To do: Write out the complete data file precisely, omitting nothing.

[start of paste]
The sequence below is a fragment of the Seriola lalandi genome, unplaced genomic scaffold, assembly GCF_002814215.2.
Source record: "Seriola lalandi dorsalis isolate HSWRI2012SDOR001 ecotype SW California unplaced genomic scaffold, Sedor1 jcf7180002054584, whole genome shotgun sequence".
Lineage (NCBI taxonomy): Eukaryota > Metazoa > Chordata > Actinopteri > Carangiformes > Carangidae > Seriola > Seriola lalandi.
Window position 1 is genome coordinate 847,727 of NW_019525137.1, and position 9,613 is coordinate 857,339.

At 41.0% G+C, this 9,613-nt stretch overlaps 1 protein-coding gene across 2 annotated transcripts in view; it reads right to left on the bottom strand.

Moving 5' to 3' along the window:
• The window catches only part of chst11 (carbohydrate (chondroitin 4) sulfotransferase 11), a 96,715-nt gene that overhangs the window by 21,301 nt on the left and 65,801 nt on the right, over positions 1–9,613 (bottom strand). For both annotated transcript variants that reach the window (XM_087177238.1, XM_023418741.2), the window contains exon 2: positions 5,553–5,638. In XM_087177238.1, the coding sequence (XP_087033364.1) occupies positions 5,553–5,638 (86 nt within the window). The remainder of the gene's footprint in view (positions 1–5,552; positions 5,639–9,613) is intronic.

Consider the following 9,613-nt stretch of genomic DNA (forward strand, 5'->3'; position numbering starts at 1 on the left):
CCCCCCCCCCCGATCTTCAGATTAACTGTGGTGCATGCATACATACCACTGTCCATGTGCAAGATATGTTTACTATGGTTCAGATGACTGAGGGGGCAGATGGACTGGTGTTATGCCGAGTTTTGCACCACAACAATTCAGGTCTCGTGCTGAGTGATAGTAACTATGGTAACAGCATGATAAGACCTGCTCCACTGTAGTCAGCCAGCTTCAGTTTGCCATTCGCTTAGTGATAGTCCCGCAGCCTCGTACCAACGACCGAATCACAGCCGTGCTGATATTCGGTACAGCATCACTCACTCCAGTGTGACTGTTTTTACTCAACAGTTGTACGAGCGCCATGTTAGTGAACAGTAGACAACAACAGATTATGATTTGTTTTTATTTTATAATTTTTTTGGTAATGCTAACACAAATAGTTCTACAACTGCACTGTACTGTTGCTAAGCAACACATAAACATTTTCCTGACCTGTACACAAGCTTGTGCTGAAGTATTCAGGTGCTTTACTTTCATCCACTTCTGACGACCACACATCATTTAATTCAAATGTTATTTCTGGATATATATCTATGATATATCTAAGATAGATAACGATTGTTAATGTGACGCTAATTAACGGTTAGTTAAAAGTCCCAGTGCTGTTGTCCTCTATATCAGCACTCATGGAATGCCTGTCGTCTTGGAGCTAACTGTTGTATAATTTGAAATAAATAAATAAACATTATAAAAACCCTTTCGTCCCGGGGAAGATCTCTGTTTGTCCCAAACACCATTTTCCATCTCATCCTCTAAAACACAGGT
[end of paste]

The sequence below is a fragment of the Seriola lalandi genome, unplaced genomic scaffold, assembly GCF_002814215.2.
Source record: "Seriola lalandi dorsalis isolate HSWRI2012SDOR001 ecotype SW California unplaced genomic scaffold, Sedor1 jcf7180002054584, whole genome shotgun sequence".
Lineage (NCBI taxonomy): Eukaryota > Metazoa > Chordata > Actinopteri > Carangiformes > Carangidae > Seriola > Seriola lalandi.
Window position 1 is genome coordinate 847,727 of NW_019525137.1, and position 9,613 is coordinate 857,339.

At 41.0% G+C, this 9,613-nt stretch overlaps 1 protein-coding gene across 2 annotated transcripts in view; it reads right to left on the bottom strand.

Moving 5' to 3' along the window:
• The window catches only part of chst11 (carbohydrate (chondroitin 4) sulfotransferase 11), a 96,715-nt gene that overhangs the window by 21,301 nt on the left and 65,801 nt on the right, over positions 1–9,613 (bottom strand). For both annotated transcript variants that reach the window (XM_087177238.1, XM_023418741.2), the window contains exon 2: positions 5,553–5,638. In XM_087177238.1, the coding sequence (XP_087033364.1) occupies positions 5,553–5,638 (86 nt within the window). The remainder of the gene's footprint in view (positions 1–5,552; positions 5,639–9,613) is intronic.

Consider the following 9,613-nt stretch of genomic DNA (forward strand, 5'->3'; position numbering starts at 1 on the left):
CCCCCCCCCCCGATCTTCAGATTAACTGTGGTGCATGCATACATACCACTGTCCATGTGCAAGATATGTTTACTATGGTTCAGATGACTGAGGGGGCAGATGGACTGGTGTTATGCCGAGTTTTGCACCACAACAATTCAGGTCTCGTGCTGAGTGATAGTAACTATGGTAACAGCATGATAAGACCTGCTCCACTGTAGTCAGCCAGCTTCAGTTTGCCATTCGCTTAGTGATAGTCCCGCAGCCTCGTACCAACGACCGAATCACAGCCGTGCTGATATTCGGTACAGCATCACTCACTCCAGTGTGACTGTTTTTACTCAACAGTTGTACGAGCGCCATGTTAGTGAACAGTAGACAACAACAGATTATGATTTGTTTTTATTTTATAATTTTTTTGGTAATGCTAACACAAATAGTTCTACAACTGCACTGTACTGTTGCTAAGCAACACATAAACATTTTCCTGACCTGTACACAAGCTTGTGCTGAAGTATTCAGGTGCTTTACTTTCATCCACTTCTGACGACCACACATCATTTAATTCAAATGTTATTTCTGGATATATATCTATGATATATCTAAGATAGATAACGATTGTTAATGTGACGCTAATTAACGGTTAGTTAAAAGTCCCAGTGCTGTTGTCCTCTATATCAGCACTCATGGAATGCCTGTCGTCTTGGAGCTAACTGTTGTATAATTTGAAATAAATAAATAAACATTATAAAAACCCTTTCGTCCCGGGGAAGATCTCTGTTTGTCCCAAACACCATTTTCCATCTCATCCTCTAAAACACAGGT